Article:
If you find a mistake, you are great. If not, that’s okay too. You need to delve into the code to notice that something is going wrong. The analyzer warns about this “something is wrong”: V547 [CWE-571] Expression ‘extraBytes> 0’ is always true. FBXUtil.cpp 224

To understand why the analyzer is worried, let’s see how a variable is initialized. extraBytes:

// calculate extra bytes needed to get a multiple of 3
size_t extraBytes = 3 - length % 3;

The programmer planned to calculate how many additional bytes of input data need to be processed if their total number is not 3. To do this, you just need to divide the number of processed bytes modulo 3. The correct variant of variable initialization:

size_t extraBytes = length % 3;

Then, if, for example, 5 bytes are processed, then we get 5% 3 = 2, and you need to additionally process 2 bytes. If the input received 6 bytes, then nothing needs to be processed separately, since 6% 3 = 0.

Although, perhaps it meant how many bytes are not enough for a multiple of three. Then the correct code should be like this:

size_t extraBytes = (3 - length % 3) % 3;

Now I’m not interested in trying to figure out exactly what the correct option should be. In any case, the programmer wrote some average meaningless version of the code:

size_t extraBytes = 3 - length % 3;

And just when analyzing this code, the analyzer needed a data flow analysis mechanism. Whatever value is in the variable length, after dividing by modulus, a value in the range will be obtained [0..2]… The PVS-Studio analyzer can work with ranges, exact values ​​and sets. That is, we are talking about Value Range Analysis… In this case, it is the range of values ​​that will be used.

Let’s continue the calculations:

size_t extraBytes = 3 - [0..2];

It turns out that the variable extraBytes will never be zero. The analyzer will calculate the following possible range of its values: [1..3]…

Until the moment of checking, the variable is not changed anywhere. Therefore, the analyzer is absolutely right in warning that the result of the check will always be true:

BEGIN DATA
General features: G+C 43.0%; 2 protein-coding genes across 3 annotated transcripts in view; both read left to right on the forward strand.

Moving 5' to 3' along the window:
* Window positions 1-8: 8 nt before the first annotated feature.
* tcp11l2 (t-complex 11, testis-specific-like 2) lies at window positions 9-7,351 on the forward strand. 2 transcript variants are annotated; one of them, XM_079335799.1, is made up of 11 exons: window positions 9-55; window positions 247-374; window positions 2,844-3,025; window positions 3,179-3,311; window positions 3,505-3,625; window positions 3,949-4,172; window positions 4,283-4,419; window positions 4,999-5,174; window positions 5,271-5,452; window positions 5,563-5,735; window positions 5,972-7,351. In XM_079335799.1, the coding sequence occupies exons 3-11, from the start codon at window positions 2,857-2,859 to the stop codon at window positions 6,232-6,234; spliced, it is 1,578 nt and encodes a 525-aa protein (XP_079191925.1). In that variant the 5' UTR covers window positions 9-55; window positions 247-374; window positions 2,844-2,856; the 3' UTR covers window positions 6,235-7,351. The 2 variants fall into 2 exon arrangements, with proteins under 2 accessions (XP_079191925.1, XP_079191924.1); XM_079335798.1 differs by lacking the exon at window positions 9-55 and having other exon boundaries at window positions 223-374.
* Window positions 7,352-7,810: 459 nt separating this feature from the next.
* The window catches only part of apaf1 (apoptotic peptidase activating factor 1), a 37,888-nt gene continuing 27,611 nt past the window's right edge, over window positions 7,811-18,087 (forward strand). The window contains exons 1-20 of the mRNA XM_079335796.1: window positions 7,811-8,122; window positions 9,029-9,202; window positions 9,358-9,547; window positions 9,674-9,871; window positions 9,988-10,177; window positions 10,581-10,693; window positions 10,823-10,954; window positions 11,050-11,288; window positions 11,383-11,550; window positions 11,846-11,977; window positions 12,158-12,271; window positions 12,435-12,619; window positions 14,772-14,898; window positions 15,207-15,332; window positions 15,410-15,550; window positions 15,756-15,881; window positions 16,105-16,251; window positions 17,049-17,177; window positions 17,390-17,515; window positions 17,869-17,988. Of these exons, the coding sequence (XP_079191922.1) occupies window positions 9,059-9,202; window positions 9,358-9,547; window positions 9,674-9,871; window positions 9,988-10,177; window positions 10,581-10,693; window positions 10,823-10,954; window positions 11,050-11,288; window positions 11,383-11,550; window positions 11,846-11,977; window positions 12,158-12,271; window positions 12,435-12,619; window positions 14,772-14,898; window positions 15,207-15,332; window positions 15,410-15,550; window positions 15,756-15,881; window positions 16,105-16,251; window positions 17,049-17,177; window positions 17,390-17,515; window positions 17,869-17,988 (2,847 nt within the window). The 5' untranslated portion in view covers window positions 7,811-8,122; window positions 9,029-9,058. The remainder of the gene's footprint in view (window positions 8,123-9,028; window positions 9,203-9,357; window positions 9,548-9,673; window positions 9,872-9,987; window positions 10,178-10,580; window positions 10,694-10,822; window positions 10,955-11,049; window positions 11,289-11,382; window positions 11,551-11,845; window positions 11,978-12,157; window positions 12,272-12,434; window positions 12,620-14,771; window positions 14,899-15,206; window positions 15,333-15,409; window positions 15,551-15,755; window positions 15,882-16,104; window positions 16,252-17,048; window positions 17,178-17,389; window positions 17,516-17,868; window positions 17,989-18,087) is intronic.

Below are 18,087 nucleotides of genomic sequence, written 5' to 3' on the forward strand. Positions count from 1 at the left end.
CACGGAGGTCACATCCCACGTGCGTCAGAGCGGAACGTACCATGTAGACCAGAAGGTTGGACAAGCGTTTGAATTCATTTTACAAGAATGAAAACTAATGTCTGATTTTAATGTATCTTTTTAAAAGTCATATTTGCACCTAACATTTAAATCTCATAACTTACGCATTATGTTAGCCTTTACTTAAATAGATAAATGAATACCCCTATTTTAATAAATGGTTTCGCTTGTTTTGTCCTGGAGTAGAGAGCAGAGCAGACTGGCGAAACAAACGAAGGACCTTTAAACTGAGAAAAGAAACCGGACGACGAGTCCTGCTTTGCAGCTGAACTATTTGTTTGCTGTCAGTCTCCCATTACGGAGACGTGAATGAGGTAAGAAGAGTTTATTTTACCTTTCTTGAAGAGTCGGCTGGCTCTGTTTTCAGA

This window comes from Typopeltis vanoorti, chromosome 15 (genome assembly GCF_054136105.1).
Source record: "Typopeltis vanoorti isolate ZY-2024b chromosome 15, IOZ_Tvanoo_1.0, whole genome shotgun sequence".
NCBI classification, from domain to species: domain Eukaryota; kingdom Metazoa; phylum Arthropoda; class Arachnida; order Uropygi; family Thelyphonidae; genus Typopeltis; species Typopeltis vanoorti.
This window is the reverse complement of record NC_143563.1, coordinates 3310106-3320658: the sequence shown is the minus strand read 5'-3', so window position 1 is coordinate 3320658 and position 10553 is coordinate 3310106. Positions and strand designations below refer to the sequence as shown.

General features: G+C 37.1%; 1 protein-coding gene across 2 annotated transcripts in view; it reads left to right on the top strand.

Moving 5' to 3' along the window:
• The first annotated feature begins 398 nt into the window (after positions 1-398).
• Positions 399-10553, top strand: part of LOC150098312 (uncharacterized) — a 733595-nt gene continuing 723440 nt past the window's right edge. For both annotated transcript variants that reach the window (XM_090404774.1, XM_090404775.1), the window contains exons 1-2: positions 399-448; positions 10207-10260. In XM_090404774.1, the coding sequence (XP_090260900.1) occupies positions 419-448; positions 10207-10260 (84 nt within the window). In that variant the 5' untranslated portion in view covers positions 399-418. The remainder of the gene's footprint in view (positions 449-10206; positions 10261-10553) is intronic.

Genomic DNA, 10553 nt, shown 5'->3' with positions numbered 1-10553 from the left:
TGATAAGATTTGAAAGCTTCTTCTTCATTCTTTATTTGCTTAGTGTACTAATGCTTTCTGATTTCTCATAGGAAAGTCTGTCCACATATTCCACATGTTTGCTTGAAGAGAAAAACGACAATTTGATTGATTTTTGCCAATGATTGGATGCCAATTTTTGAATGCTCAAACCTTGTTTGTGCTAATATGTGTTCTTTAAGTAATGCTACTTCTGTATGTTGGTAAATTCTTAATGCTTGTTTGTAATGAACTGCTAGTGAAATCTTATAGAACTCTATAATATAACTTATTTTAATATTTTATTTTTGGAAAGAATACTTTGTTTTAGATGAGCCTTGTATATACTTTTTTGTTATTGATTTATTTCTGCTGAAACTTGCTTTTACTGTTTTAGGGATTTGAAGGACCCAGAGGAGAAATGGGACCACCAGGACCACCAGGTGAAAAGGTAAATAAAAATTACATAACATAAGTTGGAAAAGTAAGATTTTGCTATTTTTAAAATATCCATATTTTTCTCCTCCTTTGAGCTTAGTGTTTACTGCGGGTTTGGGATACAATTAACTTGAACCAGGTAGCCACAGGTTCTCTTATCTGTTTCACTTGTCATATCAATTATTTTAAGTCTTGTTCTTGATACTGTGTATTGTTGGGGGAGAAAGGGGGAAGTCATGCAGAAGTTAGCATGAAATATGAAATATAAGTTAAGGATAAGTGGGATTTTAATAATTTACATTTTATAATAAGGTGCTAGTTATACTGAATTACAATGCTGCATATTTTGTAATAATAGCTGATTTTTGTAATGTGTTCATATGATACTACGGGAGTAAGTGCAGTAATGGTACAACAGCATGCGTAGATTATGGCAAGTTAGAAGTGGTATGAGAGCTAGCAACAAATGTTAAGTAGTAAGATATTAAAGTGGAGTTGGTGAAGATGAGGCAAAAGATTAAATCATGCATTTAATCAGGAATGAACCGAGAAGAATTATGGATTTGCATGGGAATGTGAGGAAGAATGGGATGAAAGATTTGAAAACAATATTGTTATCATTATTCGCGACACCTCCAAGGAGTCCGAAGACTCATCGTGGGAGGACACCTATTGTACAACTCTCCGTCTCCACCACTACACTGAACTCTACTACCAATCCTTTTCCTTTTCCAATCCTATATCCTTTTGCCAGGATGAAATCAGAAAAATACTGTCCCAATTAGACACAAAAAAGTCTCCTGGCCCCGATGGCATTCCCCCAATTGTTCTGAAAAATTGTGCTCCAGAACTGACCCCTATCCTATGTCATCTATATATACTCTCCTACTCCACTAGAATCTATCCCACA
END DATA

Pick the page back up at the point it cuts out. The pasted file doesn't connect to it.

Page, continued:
if (extraBytes > 0)

This is a simple but beautiful example, when the analysis of the data flow made it possible to calculate the range of values ​​of a variable, to make sure that it does not change, and, finally, that the condition is always true.

Of course, the incorrectness of the function is not limited to the fact that it will execute a piece of code that should not be executed. There, in general, everything goes at random. Let’s say you want to encode 6 characters. In this case, the output string must be 8 characters long. Let’s take a quick look at how this function will behave.

// calculate extra bytes needed to get a multiple of 3
size_t extraBytes = 3 - length % 3; // 3-6%3 = 3

// number of base64 bytes
size_t encodedBytes = 4 * (length + extraBytes) / 3; // 4*(6+3)/3 = 12

std::string encoded_string(encodedBytes, '=');

It has already turned out that the output line will contain 12 characters, not 8. Further, everything will also work incorrectly – there is even no point in going into details.

This is how easy and simple static analysis found an error in the code. Imagine, after all, someone will suffer and debug to understand why the characters are encoded incorrectly into Base64 encoding. Here we, by the way, come to the question of the quality of the used third-party libraries, which I considered in the publication “Why it is important to conduct static analysis of open source libraries that you add to your project“.

Try to incorporate the regular use of PVS-Studio into your development process in order to find many errors at the earliest stage. You’ll like it :). If you are developing an open source project, then the analyzer can be used is free… Thank you for your attention and the code you don’t need.

If you want to share this article with an English-speaking audience, please use the translation link: Andrey Karpov. Why PVS-Studio Uses Data Flow Analysis: Based on Gripping Error in Open Asset Import Library.